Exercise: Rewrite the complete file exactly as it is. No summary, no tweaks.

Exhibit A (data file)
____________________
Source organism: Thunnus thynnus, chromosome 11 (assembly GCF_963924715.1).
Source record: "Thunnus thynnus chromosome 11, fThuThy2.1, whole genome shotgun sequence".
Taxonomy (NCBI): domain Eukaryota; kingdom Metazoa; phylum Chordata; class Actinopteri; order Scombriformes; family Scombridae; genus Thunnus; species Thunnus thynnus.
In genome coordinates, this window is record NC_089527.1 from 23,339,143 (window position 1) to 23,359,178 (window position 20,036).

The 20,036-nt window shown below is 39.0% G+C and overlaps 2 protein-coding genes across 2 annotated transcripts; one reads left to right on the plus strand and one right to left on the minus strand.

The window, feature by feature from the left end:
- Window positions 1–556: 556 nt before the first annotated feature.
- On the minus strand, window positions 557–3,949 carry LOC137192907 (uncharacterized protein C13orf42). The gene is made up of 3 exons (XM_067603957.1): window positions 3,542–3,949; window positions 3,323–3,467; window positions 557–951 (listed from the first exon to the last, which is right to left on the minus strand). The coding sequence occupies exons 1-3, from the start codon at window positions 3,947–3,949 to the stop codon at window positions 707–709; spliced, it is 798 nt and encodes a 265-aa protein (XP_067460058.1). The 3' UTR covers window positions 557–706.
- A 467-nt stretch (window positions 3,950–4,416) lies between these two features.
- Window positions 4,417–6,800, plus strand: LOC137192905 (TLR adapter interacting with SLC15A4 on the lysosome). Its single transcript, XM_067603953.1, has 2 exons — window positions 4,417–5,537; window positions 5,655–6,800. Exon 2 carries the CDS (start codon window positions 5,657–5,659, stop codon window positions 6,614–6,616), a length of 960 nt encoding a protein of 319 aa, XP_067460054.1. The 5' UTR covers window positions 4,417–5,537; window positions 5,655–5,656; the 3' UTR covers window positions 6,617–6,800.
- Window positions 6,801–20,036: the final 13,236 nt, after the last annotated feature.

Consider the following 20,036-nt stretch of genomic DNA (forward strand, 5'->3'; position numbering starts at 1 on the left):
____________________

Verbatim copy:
Source organism: Thunnus thynnus, chromosome 11 (assembly GCF_963924715.1).
Source record: "Thunnus thynnus chromosome 11, fThuThy2.1, whole genome shotgun sequence".
Taxonomy (NCBI): domain Eukaryota; kingdom Metazoa; phylum Chordata; class Actinopteri; order Scombriformes; family Scombridae; genus Thunnus; species Thunnus thynnus.
In genome coordinates, this window is record NC_089527.1 from 23,339,143 (window position 1) to 23,359,178 (window position 20,036).

The 20,036-nt window shown below is 39.0% G+C and overlaps 2 protein-coding genes across 2 annotated transcripts; one reads left to right on the plus strand and one right to left on the minus strand.

The window, feature by feature from the left end:
- Window positions 1–556: 556 nt before the first annotated feature.
- On the minus strand, window positions 557–3,949 carry LOC137192907 (uncharacterized protein C13orf42). The gene is made up of 3 exons (XM_067603957.1): window positions 3,542–3,949; window positions 3,323–3,467; window positions 557–951 (listed from the first exon to the last, which is right to left on the minus strand). The coding sequence occupies exons 1-3, from the start codon at window positions 3,947–3,949 to the stop codon at window positions 707–709; spliced, it is 798 nt and encodes a 265-aa protein (XP_067460058.1). The 3' UTR covers window positions 557–706.
- A 467-nt stretch (window positions 3,950–4,416) lies between these two features.
- Window positions 4,417–6,800, plus strand: LOC137192905 (TLR adapter interacting with SLC15A4 on the lysosome). Its single transcript, XM_067603953.1, has 2 exons — window positions 4,417–5,537; window positions 5,655–6,800. Exon 2 carries the CDS (start codon window positions 5,657–5,659, stop codon window positions 6,614–6,616), a length of 960 nt encoding a protein of 319 aa, XP_067460054.1. The 5' UTR covers window positions 4,417–5,537; window positions 5,655–5,656; the 3' UTR covers window positions 6,617–6,800.
- Window positions 6,801–20,036: the final 13,236 nt, after the last annotated feature.

Consider the following 20,036-nt stretch of genomic DNA (forward strand, 5'->3'; position numbering starts at 1 on the left):